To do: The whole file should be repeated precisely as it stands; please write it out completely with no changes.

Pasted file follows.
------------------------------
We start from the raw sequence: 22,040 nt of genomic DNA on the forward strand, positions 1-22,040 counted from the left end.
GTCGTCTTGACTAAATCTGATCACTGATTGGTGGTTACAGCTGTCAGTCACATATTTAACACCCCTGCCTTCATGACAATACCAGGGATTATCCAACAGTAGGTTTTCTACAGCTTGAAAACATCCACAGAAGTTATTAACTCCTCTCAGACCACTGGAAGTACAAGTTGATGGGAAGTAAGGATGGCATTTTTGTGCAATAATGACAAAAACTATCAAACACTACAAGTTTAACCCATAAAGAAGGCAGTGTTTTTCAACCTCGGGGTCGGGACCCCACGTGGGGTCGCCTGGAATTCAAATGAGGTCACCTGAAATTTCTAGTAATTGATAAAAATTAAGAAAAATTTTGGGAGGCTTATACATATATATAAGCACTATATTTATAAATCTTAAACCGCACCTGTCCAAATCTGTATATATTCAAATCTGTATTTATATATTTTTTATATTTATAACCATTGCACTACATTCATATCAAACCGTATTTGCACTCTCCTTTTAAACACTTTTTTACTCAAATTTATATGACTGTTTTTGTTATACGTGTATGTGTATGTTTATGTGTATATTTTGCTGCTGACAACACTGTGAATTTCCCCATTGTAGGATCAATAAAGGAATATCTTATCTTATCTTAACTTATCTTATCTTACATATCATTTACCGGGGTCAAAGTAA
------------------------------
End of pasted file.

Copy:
We start from the raw sequence: 22,040 nt of genomic DNA on the forward strand, positions 1-22,040 counted from the left end.
GTCGTCTTGACTAAATCTGATCACTGATTGGTGGTTACAGCTGTCAGTCACATATTTAACACCCCTGCCTTCATGACAATACCAGGGATTATCCAACAGTAGGTTTTCTACAGCTTGAAAACATCCACAGAAGTTATTAACTCCTCTCAGACCACTGGAAGTACAAGTTGATGGGAAGTAAGGATGGCATTTTTGTGCAATAATGACAAAAACTATCAAACACTACAAGTTTAACCCATAAAGAAGGCAGTGTTTTTCAACCTCGGGGTCGGGACCCCACGTGGGGTCGCCTGGAATTCAAATGAGGTCACCTGAAATTTCTAGTAATTGATAAAAATTAAGAAAAATTTTGGGAGGCTTATACATATATATAAGCACTATATTTATAAATCTTAAACCGCACCTGTCCAAATCTGTATATATTCAAATCTGTATTTATATATTTTTTATATTTATAACCATTGCACTACATTCATATCAAACCGTATTTGCACTCTCCTTTTAAACACTTTTTTACTCAAATTTATATGACTGTTTTTGTTATACGTGTATGTGTATGTTTATGTGTATATTTTGCTGCTGACAACACTGTGAATTTCCCCATTGTAGGATCAATAAAGGAATATCTTATCTTATCTTAACTTATCTTATCTTACATATCATTTACCGGGGTCAAAGTAA